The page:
Predator drones have negative consequences that should be openly debated.
President Obama recently announced his policy goals for Afghanistan and Pakistan: "to disrupt, dismantle and defeat Al Qaeda … and to prevent their return to either country in the future." An important tool increasingly used in pursuit of those objectives is the use of unmanned aerial drones such as the Predator.
Under Pakistan's insistence that there be "no boots on the ground" impinging its sovereignty, the Obama administration is in the unenviable position of fighting a counterterrorism campaign from 10,000 feet. With little USpublic debate or congressional oversight, US drones have bombed suspected Al Qaeda and Taliban operatives in Pakistan almost 60 times in the last four years – two-thirds of those attacks since last summer.
From a military and political standpoint, drones have their appeal. Not least of which is the lack of US casualties.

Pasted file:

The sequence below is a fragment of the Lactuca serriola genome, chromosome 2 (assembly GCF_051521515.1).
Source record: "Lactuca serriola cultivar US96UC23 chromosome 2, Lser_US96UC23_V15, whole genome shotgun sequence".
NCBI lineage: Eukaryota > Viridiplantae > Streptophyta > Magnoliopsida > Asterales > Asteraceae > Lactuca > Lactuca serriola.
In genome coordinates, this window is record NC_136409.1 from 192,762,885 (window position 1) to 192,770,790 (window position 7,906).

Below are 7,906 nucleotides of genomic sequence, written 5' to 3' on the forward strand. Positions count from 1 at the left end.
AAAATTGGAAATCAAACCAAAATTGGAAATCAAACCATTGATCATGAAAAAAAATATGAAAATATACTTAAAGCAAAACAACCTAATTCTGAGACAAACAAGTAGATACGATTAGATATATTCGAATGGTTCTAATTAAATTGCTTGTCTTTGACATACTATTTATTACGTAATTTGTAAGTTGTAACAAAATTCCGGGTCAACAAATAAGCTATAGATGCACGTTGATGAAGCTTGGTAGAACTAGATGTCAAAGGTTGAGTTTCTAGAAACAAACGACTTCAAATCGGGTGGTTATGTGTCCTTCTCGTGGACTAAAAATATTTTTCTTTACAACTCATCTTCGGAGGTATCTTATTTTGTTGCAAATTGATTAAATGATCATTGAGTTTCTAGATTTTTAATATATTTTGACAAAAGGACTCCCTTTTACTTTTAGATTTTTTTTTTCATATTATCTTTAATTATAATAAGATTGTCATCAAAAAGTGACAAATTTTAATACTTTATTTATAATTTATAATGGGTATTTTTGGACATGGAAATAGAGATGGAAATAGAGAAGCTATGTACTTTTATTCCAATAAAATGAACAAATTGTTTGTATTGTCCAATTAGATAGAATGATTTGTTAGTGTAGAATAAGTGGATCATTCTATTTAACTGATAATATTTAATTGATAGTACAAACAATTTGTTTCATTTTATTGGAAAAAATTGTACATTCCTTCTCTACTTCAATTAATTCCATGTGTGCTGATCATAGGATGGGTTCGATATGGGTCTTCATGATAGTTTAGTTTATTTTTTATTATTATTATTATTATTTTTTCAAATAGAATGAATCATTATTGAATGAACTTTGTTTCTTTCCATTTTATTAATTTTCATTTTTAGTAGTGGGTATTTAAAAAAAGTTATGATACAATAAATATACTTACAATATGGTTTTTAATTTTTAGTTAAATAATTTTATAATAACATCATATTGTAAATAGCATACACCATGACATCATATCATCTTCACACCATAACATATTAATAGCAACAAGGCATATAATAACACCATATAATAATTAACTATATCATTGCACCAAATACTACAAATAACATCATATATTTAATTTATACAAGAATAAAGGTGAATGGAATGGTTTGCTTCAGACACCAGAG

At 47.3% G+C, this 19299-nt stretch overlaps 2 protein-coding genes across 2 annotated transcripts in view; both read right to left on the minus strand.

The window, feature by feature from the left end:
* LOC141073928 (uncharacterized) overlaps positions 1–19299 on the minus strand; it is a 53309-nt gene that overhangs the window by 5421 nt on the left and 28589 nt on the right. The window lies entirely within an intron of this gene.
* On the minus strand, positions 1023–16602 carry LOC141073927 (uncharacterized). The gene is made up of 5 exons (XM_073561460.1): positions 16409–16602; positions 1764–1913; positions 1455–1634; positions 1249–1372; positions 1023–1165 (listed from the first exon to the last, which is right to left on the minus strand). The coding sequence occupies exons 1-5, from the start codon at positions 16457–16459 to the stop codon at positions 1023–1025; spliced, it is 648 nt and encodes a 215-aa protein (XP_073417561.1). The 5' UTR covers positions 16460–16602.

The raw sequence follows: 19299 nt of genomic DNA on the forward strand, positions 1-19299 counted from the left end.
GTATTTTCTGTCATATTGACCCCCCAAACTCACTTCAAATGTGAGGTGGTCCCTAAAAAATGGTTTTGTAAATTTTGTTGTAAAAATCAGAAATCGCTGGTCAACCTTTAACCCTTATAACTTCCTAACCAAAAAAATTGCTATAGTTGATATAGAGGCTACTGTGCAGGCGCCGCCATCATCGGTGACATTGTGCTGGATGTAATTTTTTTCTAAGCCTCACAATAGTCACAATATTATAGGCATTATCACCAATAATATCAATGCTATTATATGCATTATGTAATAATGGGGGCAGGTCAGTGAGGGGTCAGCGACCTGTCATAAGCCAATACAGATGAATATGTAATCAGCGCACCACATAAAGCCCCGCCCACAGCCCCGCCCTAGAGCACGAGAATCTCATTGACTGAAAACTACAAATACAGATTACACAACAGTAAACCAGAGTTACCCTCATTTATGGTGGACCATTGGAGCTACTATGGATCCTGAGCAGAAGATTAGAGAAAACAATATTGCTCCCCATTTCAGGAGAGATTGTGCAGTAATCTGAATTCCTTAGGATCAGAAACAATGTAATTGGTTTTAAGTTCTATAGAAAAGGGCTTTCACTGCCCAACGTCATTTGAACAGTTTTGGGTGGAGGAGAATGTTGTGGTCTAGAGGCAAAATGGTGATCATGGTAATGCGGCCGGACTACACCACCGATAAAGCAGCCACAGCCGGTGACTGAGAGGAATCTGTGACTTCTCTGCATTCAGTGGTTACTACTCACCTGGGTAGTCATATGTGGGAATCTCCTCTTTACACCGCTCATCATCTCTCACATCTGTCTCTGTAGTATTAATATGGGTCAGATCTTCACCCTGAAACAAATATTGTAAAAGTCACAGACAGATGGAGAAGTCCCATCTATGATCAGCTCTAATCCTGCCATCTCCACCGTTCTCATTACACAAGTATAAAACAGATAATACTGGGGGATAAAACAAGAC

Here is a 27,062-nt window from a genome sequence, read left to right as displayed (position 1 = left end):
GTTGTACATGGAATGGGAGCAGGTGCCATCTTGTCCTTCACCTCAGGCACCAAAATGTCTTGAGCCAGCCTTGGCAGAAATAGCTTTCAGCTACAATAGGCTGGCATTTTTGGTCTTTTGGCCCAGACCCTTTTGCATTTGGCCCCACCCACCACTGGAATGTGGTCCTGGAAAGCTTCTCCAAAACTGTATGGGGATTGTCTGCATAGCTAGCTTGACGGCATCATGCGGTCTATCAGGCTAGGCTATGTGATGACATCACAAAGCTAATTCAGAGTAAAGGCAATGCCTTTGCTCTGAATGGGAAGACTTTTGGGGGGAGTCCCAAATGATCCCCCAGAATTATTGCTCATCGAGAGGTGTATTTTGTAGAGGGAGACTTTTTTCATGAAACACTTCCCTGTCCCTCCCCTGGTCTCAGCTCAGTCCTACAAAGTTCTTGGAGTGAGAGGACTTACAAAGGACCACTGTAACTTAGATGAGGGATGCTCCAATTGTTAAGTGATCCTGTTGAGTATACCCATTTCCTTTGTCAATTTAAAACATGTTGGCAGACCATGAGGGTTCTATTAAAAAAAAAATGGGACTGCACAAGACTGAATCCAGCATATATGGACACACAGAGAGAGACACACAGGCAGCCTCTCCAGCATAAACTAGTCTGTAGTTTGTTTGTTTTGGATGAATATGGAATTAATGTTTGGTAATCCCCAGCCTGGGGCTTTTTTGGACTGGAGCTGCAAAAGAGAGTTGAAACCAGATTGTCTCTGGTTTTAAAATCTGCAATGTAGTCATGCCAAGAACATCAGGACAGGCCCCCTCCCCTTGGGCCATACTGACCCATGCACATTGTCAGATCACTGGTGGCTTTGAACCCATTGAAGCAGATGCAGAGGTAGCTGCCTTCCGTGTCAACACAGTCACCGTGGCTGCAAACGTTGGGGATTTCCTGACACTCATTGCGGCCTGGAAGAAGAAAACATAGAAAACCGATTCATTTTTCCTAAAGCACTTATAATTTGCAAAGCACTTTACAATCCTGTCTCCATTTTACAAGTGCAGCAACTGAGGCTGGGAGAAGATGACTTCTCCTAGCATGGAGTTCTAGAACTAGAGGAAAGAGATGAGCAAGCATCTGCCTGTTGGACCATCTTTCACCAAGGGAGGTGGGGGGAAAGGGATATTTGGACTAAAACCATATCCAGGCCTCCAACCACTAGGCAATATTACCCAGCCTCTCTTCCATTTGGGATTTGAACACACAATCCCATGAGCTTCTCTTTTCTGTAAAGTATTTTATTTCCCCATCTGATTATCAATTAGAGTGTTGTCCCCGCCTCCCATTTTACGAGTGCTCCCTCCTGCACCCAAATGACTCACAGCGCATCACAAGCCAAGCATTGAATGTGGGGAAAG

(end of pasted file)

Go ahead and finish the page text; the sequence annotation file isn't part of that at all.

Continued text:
But using them in response to a worsening situation has not only failed to achieve President Bush's or President Obama's goals, it has fueled anti-American animosity on the ground in Pakistan. A former key advisor to Gen. David Petraeus, who is head of US Central Command, has gone so far as to call for an end to the use of drones at a time when advancing technological capabilities have many US military and political leaders clamoring for expanding the scope and intensity of Predator strikes throughout Pakistan.
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